Ode to Lincoln

The magazine’s first editor gives poetic voice to the nation’s grief.

Lincoln’s assassination stunned the nation. From April 22 to May 4, his funeral train made its way from Washington to Springfield, Illinois, reversing the president’s triumphant post-election journey to Washington in 1861. Buildings along the way were draped with black, and hundreds of thousands of mourners flocked to see his coffin.

The summer after the assassination, James Russell Lowell—who, in an influential Atlantic editorial (see “The Election in November”), had endorsed Lincoln’s presidential candidacy years earlier, and whose outspoken support over the years had once even inspired Lincoln to send him a thank-you note—gave voice to the nation’s grief in a poem delivered at Harvard in honor of students who fell in the war. The lines excerpted below were part of the poem, which Henry James commended for powerfully capturing “the great historic throb” of the war.

—Sage Stossel

Such was he, our Martyr-Chief,
      Whom late the Nation he had led,
      With ashes on her head,
Wept with the passion of an angry grief:
Forgive me, if from present things I turn
To speak what in my heart will beat and burn,
And hang my wreath on his world-honored urn.
            Nature, they say, doth dote,
            And cannot make a man
            Save on some worn-out plan,
            Repeating us by rote:
For him her Old-World mould aside she threw,
      And, choosing sweet clay from the breast
            Of the unexhausted West,
With stuff untainted shaped a hero new,
Wise, steadfast in the strength of God, and true.
            How beautiful to see
Once more a shepherd of mankind indeed,
Who loved his charge, but never loved to lead;
One whose meek flock the people joyed to be,
      Not lured by any cheat of birth,
      But by his clear-grained human worth,
And brave old wisdom of sincerity!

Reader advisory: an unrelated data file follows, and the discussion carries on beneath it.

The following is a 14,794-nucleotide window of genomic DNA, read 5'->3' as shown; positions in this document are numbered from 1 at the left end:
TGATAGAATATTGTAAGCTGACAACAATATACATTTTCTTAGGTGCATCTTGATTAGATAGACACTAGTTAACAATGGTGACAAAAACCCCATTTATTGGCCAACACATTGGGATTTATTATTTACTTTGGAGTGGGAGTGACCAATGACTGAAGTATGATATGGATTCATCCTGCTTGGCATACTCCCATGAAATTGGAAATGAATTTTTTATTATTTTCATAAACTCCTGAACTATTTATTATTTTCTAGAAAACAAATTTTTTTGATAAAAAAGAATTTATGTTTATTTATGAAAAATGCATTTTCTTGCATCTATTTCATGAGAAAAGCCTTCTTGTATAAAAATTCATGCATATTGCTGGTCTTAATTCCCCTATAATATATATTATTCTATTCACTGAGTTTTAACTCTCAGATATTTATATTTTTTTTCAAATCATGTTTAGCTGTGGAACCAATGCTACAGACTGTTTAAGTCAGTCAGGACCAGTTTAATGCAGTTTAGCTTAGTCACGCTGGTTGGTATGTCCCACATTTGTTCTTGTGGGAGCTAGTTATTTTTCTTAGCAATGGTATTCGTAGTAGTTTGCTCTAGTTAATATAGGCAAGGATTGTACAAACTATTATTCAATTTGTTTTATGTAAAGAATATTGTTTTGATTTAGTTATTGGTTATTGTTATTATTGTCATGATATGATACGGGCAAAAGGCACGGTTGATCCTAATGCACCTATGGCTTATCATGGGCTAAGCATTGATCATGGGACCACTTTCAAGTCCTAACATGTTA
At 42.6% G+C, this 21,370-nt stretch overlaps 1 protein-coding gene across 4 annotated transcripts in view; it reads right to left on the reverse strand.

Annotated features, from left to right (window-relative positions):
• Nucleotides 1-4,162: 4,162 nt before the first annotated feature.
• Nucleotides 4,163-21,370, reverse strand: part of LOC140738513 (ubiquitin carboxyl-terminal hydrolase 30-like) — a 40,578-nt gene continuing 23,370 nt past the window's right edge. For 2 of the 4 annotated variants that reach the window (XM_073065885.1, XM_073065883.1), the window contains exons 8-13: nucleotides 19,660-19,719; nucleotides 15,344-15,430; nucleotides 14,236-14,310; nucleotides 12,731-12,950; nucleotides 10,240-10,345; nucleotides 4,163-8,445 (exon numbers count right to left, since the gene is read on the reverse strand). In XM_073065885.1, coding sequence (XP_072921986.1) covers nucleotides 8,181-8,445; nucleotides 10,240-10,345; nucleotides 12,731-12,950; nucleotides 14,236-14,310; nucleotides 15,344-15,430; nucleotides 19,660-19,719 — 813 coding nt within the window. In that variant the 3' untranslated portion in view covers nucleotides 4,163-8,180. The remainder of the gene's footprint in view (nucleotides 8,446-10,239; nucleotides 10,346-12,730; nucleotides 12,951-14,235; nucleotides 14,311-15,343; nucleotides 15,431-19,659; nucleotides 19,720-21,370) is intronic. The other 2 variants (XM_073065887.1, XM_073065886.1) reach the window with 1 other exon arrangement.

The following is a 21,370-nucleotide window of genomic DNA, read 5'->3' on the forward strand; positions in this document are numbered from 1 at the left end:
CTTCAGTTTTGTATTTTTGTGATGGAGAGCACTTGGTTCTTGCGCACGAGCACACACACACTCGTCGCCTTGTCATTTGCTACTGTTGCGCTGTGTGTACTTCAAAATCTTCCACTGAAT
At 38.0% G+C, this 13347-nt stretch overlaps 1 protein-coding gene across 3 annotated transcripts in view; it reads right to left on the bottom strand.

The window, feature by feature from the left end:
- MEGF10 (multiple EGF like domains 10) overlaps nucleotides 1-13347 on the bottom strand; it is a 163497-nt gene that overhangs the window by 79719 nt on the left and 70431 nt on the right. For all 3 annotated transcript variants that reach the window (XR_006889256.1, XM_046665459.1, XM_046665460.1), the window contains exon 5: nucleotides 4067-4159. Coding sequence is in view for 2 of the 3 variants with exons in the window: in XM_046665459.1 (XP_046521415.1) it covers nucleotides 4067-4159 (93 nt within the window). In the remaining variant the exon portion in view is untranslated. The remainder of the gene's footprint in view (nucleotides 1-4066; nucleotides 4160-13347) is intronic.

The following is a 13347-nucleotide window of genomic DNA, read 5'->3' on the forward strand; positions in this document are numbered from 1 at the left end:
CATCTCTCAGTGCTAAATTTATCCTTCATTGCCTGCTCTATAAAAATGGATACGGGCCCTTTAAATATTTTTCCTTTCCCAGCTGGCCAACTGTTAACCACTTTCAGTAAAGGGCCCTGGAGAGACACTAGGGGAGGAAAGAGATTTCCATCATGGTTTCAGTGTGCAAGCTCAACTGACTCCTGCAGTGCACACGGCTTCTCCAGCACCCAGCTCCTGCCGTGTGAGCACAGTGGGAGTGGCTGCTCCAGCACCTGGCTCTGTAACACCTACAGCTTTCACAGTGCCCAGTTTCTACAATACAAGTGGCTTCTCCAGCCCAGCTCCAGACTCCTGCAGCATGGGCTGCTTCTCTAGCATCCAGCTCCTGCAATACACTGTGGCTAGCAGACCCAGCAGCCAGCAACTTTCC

They knew that outward grace is dust;
      They could not choose but trust
In that sure-footed mind's unfaltering skill,
            And supple-tempered will
That bent like perfect steel to spring again and thrust
            Nothing of Europe here,
Or, then, of Europe fronting mornward still,
          Ere any names of Serf and Peer
      Could Nature's equal scheme deface;
      Here was a type of the true elder race,
And one of Plutarch's men talked with us face face.
      I praise him not; it were too late;
And some innative weakness there must be
In him who condescends to victory
Such as the Present gives, and cannot wait;
      Safe in himself as in a fate.
            So always firmly he:
            He knew to bide his time,
            And can his fame abide,
Still patient in his simple faith sublime,
            Till the wise years decide.
      Great captains, with their guns and drums,
          Disturb our judgment for the hour,
            But at last silence comes;
      These all are gone, and, standing like a tower,
      Our children shall behold his fame,
        The kindly-earnest, brave,, foreseeing man,
      Sagacious, patient, dreading praise, not blame,
        New birth of our new soil, the first American.

This poem originally appeared in The Atlantic under the title “Ode Recited at the Harvard Commemoration, July 21, 1865.” Read the full text here.